Management approach

Former forested wetland areas that were historically logged are being converted back to boreal forest through brushing and native tree planting. To the extent possible, local genotype trees will be planted. The sedge meadow species are managed actively through tree/shrub control using tree harvest, brushing and fire to mimic natural disturbance patterns. Rare plants are most often found in managed corridors; mowing of the corridor should enhance the rare plant populations. Other allowable activities across the entire site include control of invasive plants and animals, maintenance of existing facilities, and access to suppress fires. Salvage of trees after a major wind event is not considered compatible with management objectives.

Site-specific considerations

  • Utility corridor management occurs sporadically within utility easement areas.

Recreation

Very few State Natural Areas have public facilities, but nearly all are open for a variety of recreational activities as indicated below. Generally, there are no picnic areas, restrooms, or other developments. Parking lots or designated parking areas are noted on individual SNA pages and maps. Trails, if present, are typically undesignated footpaths. If a developed trail is present, it will normally be noted on the SNA map and/or under the "Access" tab. A compass and topographic map or a GPS unit are useful tools for exploring larger, isolated SNAs.

Hunting and trapping

This SNA has multiple landowners: Opportunities for hunting and trapping depend on the land owner. In general, most DNR-owned land allows hunting and trapping. Partner-owned land may have other rules (for example, university-owned lands do not allow hunting or trapping). Please contact them directly to find out about their rules for hunting and trapping. You can find a link to other owner websites under the "Resource links" heading above. More details regarding allowable uses on the non-DNR land may be found under the "Access" tab above, if available.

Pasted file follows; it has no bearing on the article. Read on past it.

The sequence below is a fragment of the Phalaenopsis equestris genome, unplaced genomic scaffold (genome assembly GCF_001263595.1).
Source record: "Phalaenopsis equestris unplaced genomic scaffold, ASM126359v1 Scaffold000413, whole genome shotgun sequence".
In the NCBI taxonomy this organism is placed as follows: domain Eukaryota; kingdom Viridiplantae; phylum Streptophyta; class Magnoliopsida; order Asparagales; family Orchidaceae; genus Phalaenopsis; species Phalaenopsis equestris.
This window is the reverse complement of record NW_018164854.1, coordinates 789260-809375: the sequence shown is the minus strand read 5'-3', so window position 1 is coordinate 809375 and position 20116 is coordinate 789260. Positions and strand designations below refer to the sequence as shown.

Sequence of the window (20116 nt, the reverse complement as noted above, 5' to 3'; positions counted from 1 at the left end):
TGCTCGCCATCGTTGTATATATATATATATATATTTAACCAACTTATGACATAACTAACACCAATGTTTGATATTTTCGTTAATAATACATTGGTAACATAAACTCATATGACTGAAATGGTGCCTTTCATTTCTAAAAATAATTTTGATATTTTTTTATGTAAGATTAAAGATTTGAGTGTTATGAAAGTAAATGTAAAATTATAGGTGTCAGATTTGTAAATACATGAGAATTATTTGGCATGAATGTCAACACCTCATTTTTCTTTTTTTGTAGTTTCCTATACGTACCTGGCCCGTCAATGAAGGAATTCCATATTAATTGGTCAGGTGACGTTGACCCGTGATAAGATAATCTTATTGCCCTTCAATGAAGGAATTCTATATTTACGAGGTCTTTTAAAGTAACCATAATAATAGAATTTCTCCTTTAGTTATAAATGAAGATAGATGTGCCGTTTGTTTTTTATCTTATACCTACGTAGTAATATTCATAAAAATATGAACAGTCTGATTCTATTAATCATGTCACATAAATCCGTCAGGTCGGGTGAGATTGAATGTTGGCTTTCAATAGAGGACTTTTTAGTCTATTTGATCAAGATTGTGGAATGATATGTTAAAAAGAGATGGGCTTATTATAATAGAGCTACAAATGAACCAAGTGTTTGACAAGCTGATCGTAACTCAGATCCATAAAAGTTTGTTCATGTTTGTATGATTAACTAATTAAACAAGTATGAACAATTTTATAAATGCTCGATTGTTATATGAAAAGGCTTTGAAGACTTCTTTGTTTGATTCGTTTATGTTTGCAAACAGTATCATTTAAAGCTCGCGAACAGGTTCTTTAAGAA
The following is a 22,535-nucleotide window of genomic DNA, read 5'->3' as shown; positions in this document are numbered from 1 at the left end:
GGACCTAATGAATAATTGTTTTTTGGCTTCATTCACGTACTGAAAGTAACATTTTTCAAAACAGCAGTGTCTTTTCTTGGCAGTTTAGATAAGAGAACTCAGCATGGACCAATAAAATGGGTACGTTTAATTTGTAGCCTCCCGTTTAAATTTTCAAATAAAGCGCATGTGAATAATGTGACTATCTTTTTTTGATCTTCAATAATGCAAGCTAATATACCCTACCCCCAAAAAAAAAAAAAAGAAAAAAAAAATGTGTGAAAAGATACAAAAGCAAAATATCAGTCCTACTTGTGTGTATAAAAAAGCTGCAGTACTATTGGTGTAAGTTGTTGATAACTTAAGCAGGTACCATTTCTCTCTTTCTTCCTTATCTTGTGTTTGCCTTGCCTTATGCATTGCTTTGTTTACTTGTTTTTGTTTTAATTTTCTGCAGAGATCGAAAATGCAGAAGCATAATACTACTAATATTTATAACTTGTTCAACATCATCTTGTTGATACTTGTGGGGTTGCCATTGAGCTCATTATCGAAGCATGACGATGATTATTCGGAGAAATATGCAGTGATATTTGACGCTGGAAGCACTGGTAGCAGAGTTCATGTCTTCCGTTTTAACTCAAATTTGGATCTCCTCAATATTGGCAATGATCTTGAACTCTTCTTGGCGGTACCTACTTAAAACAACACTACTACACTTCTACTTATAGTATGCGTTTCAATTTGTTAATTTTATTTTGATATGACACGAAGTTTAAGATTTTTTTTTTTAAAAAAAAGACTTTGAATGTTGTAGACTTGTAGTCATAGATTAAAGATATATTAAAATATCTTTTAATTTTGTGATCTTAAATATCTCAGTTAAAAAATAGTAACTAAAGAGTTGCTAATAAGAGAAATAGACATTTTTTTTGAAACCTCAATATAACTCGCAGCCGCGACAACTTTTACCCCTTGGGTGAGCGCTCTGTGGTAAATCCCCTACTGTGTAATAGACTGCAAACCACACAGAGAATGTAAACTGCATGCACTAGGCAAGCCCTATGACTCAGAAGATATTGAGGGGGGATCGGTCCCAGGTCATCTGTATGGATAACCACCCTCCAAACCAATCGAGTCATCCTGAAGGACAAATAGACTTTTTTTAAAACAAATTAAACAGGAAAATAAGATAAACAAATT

Allowable activities: DNR-owned land

In general, the activities listed below are allowed on all DNR-owned SNA lands. Exceptions to this list of public uses, such as SNAs closed to hunting, are noted under the "Access" tab above and posted with signs on site.

  • Hiking
  • Fishing
  • Cross country skiing
  • Hunting
  • Trapping

Prohibited activities: all SNAs

  • Camping and campfires
  • Collecting of animals (other than legally harvested species), non-edible fungi, rocks, minerals, fossils, archaeological artifacts, soil, downed wood, or any other natural material, alive or dead. Collecting for scientific research requires a permit issued by the DNR
  • Collecting of plants including seeds, roots or other non-edible parts of herbaceous plants such as wildflowers or grasses
  • Geocaching
  • Horseback riding
  • Rock climbing
  • Vehicles, including bicycles, ATVs, aircraft, and snowmobiles except on trails and roadways designated for their use

For rules governing state-owned SNAs and other state lands, please consult Chapter NR 45 Wis. Admin. Code [exit DNR]

Last revised: Thursday, October 19, 2017